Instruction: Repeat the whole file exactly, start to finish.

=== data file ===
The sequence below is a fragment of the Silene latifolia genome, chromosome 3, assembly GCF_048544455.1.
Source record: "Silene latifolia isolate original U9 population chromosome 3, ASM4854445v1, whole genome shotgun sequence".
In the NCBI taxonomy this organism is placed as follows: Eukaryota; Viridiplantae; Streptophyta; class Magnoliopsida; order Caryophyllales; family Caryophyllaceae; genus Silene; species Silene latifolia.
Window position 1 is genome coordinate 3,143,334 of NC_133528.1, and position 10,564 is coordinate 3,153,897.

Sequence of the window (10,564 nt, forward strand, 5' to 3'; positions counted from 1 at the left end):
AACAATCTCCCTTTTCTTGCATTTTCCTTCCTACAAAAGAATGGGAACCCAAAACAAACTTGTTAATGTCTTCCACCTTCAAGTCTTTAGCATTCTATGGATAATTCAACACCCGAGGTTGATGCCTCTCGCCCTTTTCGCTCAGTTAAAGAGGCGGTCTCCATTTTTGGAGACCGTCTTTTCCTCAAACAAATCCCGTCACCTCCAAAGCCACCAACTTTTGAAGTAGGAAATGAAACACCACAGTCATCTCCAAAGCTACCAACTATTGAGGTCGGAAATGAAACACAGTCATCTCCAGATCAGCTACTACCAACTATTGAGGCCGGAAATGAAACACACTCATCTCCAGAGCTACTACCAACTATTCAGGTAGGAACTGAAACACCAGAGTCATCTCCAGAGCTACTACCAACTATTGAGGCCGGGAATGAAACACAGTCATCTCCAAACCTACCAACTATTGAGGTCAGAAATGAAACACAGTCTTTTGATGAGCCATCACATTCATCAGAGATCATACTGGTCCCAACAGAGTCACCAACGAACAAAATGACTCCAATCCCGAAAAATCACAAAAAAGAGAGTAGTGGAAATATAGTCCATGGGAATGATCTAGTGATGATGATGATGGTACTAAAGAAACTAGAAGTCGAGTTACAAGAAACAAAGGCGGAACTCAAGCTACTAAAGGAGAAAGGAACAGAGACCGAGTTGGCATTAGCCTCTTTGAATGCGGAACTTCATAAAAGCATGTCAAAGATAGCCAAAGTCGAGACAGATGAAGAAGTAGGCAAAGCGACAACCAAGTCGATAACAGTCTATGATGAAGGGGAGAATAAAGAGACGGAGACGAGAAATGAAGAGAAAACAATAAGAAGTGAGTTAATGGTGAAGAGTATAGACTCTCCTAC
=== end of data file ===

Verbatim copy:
The sequence below is a fragment of the Silene latifolia genome, chromosome 3, assembly GCF_048544455.1.
Source record: "Silene latifolia isolate original U9 population chromosome 3, ASM4854445v1, whole genome shotgun sequence".
In the NCBI taxonomy this organism is placed as follows: Eukaryota; Viridiplantae; Streptophyta; class Magnoliopsida; order Caryophyllales; family Caryophyllaceae; genus Silene; species Silene latifolia.
Window position 1 is genome coordinate 3,143,334 of NC_133528.1, and position 10,564 is coordinate 3,153,897.

Sequence of the window (10,564 nt, forward strand, 5' to 3'; positions counted from 1 at the left end):
AACAATCTCCCTTTTCTTGCATTTTCCTTCCTACAAAAGAATGGGAACCCAAAACAAACTTGTTAATGTCTTCCACCTTCAAGTCTTTAGCATTCTATGGATAATTCAACACCCGAGGTTGATGCCTCTCGCCCTTTTCGCTCAGTTAAAGAGGCGGTCTCCATTTTTGGAGACCGTCTTTTCCTCAAACAAATCCCGTCACCTCCAAAGCCACCAACTTTTGAAGTAGGAAATGAAACACCACAGTCATCTCCAAAGCTACCAACTATTGAGGTCGGAAATGAAACACAGTCATCTCCAGATCAGCTACTACCAACTATTGAGGCCGGAAATGAAACACACTCATCTCCAGAGCTACTACCAACTATTCAGGTAGGAACTGAAACACCAGAGTCATCTCCAGAGCTACTACCAACTATTGAGGCCGGGAATGAAACACAGTCATCTCCAAACCTACCAACTATTGAGGTCAGAAATGAAACACAGTCTTTTGATGAGCCATCACATTCATCAGAGATCATACTGGTCCCAACAGAGTCACCAACGAACAAAATGACTCCAATCCCGAAAAATCACAAAAAAGAGAGTAGTGGAAATATAGTCCATGGGAATGATCTAGTGATGATGATGATGGTACTAAAGAAACTAGAAGTCGAGTTACAAGAAACAAAGGCGGAACTCAAGCTACTAAAGGAGAAAGGAACAGAGACCGAGTTGGCATTAGCCTCTTTGAATGCGGAACTTCATAAAAGCATGTCAAAGATAGCCAAAGTCGAGACAGATGAAGAAGTAGGCAAAGCGACAACCAAGTCGATAACAGTCTATGATGAAGGGGAGAATAAAGAGACGGAGACGAGAAATGAAGAGAAAACAATAAGAAGTGAGTTAATGGTGAAGAGTATAGACTCTCCTAC